"There's a difference between care and caring," reads the closing text of a viral video, inspired by an Edmonton love story.
The video shows two elderly patients admitted to Edmonton's Royal Alexandra Hospital hours apart.
It doesn't take long for staff to realize both patients have the same name — the two were married.
In the video, hospital staff work together through small acts of kindness to make sure the couple spends their last moments together. Calls are made and the couple move into the same room.
Nurses push their beds together, family is given time and space to say goodbye.
"We grew up together, and now we're going to die together," says the husband, taking his wide's hand.
It's a beautiful love story. And it's true, too.
Angela and John Molella met in Italy over seven decades ago, where they fell in love and got married.
But 73 years together — time which brought six children, 18 grandchildren and 18 great-grandchildren — the couple fell ill within one day of each other, and were admitted to the hospital. Staff recognized the two needed to be together, and made the special arrangements.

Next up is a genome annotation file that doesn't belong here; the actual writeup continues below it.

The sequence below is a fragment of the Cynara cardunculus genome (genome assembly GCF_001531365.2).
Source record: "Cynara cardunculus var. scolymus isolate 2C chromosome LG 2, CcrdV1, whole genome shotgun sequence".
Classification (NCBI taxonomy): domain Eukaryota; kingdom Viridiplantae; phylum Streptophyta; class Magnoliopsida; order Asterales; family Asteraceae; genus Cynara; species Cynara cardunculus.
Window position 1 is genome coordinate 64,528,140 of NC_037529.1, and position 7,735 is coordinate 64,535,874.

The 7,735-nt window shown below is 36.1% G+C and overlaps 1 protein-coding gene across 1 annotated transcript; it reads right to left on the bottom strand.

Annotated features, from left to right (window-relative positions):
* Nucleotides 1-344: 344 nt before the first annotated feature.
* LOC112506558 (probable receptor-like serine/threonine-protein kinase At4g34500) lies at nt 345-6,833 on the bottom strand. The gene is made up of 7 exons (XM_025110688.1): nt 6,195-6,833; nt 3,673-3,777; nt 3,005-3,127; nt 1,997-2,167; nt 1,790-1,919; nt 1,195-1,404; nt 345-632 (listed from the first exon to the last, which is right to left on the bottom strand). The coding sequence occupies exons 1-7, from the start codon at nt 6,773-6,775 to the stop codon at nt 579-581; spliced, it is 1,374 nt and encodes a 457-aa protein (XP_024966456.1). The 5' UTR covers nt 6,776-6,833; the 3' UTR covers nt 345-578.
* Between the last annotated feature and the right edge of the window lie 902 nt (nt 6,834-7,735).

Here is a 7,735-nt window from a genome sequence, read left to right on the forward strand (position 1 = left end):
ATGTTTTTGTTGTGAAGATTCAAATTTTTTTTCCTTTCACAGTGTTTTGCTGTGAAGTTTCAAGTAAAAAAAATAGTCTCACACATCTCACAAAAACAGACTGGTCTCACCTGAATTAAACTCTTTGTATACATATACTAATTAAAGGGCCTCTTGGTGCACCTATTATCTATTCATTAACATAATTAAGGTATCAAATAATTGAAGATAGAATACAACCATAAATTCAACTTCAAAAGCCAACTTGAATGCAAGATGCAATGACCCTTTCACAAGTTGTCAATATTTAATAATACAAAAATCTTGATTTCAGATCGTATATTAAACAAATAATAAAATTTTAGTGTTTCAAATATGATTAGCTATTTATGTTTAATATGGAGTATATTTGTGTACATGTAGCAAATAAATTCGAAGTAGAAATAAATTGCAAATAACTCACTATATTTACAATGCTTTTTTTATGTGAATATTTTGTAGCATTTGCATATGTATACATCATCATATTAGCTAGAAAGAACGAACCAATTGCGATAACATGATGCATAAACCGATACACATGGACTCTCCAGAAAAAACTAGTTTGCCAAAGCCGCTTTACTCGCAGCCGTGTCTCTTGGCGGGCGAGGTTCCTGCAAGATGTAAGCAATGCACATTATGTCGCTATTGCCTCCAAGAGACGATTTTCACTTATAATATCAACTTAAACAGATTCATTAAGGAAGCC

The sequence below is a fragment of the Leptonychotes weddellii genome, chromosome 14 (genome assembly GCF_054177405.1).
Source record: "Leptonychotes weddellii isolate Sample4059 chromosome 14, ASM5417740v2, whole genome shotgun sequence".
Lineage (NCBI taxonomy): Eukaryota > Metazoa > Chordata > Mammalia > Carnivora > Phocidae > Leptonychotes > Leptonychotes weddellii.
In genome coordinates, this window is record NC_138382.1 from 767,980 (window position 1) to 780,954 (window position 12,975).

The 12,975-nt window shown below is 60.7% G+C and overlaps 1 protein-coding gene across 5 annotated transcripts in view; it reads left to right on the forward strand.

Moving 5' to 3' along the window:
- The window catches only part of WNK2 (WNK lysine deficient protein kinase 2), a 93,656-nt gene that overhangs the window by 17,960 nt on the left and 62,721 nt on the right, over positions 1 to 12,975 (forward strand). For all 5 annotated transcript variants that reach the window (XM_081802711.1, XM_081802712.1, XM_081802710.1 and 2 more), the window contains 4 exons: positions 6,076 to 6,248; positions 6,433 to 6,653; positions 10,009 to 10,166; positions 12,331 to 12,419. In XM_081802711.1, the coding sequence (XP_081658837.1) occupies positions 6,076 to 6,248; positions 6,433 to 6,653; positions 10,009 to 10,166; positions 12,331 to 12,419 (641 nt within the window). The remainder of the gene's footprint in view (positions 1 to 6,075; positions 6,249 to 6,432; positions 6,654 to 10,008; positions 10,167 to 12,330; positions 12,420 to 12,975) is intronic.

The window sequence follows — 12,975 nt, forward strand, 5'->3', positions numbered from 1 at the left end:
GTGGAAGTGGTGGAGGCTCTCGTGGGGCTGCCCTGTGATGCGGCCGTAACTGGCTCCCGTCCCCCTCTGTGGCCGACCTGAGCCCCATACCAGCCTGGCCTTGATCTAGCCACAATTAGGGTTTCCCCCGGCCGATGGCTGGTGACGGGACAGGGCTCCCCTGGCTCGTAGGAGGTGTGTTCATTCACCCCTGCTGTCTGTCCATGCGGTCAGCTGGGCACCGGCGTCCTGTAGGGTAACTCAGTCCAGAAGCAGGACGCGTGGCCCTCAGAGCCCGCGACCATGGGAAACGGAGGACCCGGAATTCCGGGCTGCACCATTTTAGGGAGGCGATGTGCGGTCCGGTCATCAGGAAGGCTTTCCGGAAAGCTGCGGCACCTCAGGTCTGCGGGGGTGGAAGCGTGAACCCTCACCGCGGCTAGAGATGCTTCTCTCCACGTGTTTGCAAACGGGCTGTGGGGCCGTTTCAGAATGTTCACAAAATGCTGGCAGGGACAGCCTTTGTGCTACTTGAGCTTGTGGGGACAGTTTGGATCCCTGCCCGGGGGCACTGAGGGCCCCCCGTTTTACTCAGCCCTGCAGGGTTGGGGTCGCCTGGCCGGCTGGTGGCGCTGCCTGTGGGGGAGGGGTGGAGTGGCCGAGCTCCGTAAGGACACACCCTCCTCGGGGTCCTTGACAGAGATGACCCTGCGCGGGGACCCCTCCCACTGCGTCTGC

“[It was] a very difficult time for the family and we just had the privilege of being part of that journey with them," hospital medical director Curtis Johnston told Global News.
"We grew up together, and now we're going to die together."
The hospital was touched by the couple's story, so staff decided to produce the video, titled "The Difference Between Care & Caring," with actors playing the Molellas, to remind staff the importance of making patients and their families feel truly cared for.
"It's reminder of why we went into health care in the first place,"said Johnston, in an interview with CBC News. "Every health-care professional went into it to make a difference to patients."
Since the video's release in December, it has been viewed thousands of times on both YouTube and Facebook. Some viewers, moved by the story, have shared their own stories of how loved ones were treated in palliative care.
"Watching my parents suffer was bad enough, it would have been devastating if they couldn't have seen each other in their last days," wrote Sylvia Molella-Parker, the couple's daughter, in a Facebook post about the video.
"The staff understood this and went above and beyond to make sure my parents could be in the same room, despite normal hospital protocol.
"What they received in return was witnessing a real life 'Notebook' story."